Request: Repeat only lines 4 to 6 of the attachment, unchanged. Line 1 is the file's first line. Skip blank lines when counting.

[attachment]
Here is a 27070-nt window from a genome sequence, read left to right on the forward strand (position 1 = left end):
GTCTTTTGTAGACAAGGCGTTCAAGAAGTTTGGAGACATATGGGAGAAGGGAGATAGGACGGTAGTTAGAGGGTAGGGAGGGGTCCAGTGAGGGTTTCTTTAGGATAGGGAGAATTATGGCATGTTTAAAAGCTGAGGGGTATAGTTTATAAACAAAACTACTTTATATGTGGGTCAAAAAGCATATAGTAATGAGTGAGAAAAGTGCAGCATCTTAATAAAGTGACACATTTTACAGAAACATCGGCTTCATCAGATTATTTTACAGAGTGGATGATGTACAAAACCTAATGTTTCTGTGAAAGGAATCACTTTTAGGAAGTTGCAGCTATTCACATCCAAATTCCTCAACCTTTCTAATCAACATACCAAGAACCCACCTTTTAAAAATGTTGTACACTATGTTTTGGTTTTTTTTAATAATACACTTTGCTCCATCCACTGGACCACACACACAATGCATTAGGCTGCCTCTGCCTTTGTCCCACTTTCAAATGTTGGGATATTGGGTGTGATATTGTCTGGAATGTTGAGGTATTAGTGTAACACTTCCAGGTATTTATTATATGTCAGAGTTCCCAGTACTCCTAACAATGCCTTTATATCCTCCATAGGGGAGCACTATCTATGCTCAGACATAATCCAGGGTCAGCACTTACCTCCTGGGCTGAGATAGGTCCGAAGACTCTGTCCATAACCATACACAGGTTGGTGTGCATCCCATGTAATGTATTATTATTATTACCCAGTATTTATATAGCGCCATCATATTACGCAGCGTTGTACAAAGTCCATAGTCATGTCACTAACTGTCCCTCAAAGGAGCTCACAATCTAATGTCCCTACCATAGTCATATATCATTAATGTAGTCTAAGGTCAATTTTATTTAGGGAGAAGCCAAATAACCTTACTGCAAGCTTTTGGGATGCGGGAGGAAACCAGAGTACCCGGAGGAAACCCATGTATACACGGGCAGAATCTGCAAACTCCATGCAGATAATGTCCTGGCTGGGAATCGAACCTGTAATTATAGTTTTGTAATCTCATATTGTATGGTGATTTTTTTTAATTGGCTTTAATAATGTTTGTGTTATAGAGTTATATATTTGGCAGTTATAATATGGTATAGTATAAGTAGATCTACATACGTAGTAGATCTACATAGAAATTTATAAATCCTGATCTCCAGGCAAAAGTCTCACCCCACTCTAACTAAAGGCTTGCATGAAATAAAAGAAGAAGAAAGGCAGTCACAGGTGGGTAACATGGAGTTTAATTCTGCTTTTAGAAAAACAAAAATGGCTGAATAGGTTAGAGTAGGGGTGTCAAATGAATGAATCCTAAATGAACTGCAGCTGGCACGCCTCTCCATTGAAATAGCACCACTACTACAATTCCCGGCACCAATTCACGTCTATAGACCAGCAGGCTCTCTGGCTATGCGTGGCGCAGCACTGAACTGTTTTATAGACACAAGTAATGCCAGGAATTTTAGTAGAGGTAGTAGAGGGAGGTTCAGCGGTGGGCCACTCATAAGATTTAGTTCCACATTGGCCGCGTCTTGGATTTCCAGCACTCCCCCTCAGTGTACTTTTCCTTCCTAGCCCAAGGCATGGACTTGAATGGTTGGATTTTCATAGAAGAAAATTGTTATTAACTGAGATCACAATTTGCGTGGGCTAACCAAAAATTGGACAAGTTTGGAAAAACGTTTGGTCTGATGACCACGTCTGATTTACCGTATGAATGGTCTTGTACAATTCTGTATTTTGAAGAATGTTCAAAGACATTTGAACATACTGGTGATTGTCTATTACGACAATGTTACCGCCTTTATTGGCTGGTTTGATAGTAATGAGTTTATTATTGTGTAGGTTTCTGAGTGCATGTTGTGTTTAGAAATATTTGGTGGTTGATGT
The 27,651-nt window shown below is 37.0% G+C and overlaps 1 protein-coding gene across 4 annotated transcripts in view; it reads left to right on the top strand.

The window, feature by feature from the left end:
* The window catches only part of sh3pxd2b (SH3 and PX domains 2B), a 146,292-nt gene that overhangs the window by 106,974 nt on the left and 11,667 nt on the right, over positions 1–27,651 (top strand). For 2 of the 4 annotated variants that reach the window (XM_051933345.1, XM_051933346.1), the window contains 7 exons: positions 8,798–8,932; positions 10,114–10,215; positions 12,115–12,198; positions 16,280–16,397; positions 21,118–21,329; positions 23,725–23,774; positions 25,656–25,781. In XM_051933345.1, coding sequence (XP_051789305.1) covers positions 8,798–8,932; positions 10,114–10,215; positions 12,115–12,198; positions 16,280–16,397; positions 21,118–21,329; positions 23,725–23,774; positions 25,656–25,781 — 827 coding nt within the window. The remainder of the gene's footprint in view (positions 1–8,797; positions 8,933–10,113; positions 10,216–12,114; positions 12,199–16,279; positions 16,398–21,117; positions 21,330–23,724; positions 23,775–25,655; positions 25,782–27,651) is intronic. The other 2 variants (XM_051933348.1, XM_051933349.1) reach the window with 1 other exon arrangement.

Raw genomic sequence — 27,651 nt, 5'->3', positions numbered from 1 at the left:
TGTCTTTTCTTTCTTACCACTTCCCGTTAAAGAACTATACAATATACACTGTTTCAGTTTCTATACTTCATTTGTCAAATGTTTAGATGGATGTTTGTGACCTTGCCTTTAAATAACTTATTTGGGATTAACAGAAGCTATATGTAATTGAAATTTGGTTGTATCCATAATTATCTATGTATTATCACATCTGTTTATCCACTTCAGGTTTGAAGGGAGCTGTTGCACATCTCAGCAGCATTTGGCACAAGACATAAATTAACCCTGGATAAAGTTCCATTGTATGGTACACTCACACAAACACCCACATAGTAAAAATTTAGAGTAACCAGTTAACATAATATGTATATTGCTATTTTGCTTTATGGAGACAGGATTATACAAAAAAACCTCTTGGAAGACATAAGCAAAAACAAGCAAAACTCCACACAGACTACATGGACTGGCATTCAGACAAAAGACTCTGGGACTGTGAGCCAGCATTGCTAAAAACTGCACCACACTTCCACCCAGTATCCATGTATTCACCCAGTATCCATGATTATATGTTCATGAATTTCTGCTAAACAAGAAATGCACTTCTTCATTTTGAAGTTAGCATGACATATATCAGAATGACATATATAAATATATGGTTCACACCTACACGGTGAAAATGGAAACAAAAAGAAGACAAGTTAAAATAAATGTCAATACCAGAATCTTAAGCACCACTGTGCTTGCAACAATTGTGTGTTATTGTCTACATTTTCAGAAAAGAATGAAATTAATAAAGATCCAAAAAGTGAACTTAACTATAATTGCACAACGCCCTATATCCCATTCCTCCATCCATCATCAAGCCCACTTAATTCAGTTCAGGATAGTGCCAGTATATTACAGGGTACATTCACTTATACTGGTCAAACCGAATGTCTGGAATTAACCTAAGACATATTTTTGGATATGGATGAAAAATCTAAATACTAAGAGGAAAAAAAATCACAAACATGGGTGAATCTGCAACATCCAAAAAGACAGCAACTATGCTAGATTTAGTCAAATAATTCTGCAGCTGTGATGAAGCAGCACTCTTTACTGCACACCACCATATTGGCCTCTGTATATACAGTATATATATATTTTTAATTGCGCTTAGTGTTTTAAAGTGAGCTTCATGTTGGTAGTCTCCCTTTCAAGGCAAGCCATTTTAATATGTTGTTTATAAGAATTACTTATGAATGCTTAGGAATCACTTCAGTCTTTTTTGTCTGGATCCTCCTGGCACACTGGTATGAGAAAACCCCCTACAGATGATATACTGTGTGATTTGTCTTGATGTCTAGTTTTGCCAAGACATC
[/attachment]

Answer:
The window, feature by feature from the left end:
* The window catches only part of sh3pxd2b (SH3 and PX domains 2B), a 146,292-nt gene that overhangs the window by 106,974 nt on the left and 11,667 nt on the right, over positions 1–27,651 (top strand). For 2 of the 4 annotated variants that reach the window (XM_051933345.1, XM_051933346.1), the window contains 7 exons: positions 8,798–8,932; positions 10,114–10,215; positions 12,115–12,198; positions 16,280–16,397; positions 21,118–21,329; positions 23,725–23,774; positions 25,656–25,781. In XM_051933345.1, coding sequence (XP_051789305.1) covers positions 8,798–8,932; positions 10,114–10,215; positions 12,115–12,198; positions 16,280–16,397; positions 21,118–21,329; positions 23,725–23,774; positions 25,656–25,781 — 827 coding nt within the window. The remainder of the gene's footprint in view (positions 1–8,797; positions 8,933–10,113; positions 10,216–12,114; positions 12,199–16,279; positions 16,398–21,117; positions 21,330–23,724; positions 23,775–25,655; positions 25,782–27,651) is intronic. The other 2 variants (XM_051933348.1, XM_051933349.1) reach the window with 1 other exon arrangement.

Raw genomic sequence — 27,651 nt, 5'->3', positions numbered from 1 at the left: